suggests; and really face the facts about the American standard of living, and adopt a less consumerist lifestyle.
For instance, for many decades we've known about the threat of Global Warming, but have really done nothing about it. I remember seeing a popular movie in the 1950's entitled The Sea
describing the effect of carbon build-up in the atmosphere creating rising sea levels even then. The movie memorably ended with the words "...is this The End?"
So we've had our heads in the sand for at least 60 years. Meanwhile nothing has happened to slow down the accelerating rate of carbon build-up. Don't you think it is time to become a bit more alarmed?
For instance, let's admit the truth about so-called 'renewable energy.' Yes the COST of renewable power has come down. But because cheap fossil fuels are used in China to make the solar panels, we here in the west are lulled into a massive misconception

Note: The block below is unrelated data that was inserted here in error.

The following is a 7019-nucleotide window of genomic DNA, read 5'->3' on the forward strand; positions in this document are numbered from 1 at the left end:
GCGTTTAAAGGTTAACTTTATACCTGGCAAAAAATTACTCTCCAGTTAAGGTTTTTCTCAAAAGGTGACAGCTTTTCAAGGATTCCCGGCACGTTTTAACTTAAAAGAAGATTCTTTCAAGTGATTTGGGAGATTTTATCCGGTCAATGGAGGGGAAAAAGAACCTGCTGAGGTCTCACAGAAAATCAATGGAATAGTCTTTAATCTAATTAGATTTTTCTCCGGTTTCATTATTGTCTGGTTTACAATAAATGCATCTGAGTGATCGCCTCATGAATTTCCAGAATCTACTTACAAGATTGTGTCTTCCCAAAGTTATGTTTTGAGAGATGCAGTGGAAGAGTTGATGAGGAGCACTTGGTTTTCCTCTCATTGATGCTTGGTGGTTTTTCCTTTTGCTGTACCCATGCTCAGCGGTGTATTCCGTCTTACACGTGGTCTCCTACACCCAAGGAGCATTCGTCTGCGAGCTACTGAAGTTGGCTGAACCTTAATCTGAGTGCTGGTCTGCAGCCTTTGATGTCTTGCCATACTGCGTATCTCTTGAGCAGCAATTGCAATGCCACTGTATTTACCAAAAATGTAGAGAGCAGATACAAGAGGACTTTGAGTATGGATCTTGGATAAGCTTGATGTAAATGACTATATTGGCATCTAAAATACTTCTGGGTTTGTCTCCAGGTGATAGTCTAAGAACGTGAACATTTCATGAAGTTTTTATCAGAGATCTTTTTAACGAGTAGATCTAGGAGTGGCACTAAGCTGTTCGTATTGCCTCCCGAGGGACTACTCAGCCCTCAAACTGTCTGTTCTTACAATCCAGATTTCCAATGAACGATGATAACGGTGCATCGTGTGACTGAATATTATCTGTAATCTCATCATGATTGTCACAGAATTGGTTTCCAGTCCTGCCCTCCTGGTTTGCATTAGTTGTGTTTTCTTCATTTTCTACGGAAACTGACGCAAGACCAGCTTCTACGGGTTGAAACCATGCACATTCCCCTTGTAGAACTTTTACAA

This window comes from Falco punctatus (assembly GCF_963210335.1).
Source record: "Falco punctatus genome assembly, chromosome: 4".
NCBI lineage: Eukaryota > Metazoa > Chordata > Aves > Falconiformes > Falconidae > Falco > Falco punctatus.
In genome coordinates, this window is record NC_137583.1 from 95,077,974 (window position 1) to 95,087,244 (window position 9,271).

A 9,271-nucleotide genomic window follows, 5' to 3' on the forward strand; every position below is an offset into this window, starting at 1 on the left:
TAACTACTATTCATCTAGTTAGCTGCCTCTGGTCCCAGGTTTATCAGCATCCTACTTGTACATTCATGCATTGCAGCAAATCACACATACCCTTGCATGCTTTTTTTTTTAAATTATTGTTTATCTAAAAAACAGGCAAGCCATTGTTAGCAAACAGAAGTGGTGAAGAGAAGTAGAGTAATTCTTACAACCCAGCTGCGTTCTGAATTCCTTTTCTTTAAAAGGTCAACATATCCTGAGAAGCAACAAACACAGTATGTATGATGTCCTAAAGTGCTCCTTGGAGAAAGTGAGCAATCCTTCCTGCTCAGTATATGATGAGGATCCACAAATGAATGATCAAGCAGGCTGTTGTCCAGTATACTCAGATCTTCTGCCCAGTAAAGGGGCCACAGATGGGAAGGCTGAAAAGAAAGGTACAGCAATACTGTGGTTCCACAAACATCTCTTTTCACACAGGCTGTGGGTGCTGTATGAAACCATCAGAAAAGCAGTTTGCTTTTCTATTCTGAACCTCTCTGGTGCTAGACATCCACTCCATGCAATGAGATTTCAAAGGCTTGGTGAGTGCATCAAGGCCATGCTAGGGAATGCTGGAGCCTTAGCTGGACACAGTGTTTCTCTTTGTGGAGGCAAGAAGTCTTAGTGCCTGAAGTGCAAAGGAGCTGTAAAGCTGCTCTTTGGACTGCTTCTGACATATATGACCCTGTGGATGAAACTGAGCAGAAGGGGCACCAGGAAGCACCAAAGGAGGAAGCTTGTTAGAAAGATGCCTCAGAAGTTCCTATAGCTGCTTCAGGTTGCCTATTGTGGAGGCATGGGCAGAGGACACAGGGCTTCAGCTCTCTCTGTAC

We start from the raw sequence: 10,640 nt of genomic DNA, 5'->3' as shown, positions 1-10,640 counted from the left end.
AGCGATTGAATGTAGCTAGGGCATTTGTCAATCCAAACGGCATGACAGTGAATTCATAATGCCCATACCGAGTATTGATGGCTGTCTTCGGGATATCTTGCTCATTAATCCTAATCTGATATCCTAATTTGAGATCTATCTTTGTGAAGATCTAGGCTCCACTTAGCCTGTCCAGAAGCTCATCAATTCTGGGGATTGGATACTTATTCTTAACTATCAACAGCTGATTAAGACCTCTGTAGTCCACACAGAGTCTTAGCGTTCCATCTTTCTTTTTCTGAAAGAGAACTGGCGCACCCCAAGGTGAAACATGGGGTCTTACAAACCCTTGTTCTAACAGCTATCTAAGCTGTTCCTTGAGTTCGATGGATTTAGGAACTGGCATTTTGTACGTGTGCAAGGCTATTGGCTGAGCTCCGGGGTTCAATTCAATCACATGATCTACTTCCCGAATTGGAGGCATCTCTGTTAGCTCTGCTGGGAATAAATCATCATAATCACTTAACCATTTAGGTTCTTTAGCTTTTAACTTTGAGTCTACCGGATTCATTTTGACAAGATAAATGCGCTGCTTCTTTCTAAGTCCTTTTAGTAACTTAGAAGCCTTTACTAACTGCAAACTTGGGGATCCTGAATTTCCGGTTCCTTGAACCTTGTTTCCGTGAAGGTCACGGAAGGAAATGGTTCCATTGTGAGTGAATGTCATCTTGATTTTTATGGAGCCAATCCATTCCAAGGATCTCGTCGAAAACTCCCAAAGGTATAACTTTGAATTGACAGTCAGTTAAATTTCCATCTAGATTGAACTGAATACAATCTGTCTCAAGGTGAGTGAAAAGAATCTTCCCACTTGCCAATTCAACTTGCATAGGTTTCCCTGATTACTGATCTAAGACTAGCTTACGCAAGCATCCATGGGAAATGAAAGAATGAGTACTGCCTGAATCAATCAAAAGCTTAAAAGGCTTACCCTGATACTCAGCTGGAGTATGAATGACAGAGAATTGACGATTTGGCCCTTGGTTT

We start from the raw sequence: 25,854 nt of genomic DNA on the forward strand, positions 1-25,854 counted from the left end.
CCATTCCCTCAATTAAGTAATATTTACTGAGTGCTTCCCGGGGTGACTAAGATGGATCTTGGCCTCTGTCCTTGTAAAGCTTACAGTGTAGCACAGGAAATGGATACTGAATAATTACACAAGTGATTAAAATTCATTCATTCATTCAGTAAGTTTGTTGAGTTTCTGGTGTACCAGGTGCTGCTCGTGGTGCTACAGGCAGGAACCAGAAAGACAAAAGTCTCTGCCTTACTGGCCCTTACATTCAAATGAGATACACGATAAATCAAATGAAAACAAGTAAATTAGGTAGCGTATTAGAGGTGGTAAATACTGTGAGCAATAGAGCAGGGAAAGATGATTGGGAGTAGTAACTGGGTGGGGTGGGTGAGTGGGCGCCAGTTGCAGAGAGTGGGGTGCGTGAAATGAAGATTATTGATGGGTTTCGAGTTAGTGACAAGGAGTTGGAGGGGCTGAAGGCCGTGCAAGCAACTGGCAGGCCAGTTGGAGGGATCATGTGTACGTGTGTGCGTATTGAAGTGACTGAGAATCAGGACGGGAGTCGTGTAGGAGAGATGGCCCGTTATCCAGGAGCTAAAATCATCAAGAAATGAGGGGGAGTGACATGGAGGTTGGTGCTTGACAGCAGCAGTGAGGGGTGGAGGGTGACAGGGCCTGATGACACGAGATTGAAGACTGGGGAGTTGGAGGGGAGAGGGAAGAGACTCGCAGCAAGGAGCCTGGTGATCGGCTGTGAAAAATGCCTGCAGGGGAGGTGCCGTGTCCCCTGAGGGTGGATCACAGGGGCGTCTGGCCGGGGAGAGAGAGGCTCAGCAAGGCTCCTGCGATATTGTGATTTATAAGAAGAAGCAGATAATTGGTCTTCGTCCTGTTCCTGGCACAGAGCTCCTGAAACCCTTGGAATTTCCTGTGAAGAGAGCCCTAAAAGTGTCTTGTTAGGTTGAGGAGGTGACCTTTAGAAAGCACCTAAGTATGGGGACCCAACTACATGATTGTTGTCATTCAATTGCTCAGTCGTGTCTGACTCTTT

about solar energy. It seems to make economic sense. But by analyzing the Energy equation, that is Energy Recovered Over Energy Input to make them(ERoEI), recent studies show that:
.....estimates of the ERoEI of solar photovoltaic (PV) systems to be 0.83....i.e. less than 1.0. If correct, that means more energy is used to make the PV panels than will ever be recovered from them during their 25 year lifetime. A PV panel will produce more CO2 than if coal were simply used directly to make electricity.
Worse than that, all the CO2 from PV production is injected into the atmosphere today, while if the coal were burned to make electricity, the emissions would be spread over the 25 year period. In other words, industrial wastelands have been created in China so that the West can make believe they are reducing CO2 emissions....
Just the other day, I lamented on a climate change forum about how we hadn't talked about orienteering in a while.
Did you read my comment Clark? Whilst I did discuss a bit the benefits of staying chilled, I am personally not in any way chilled!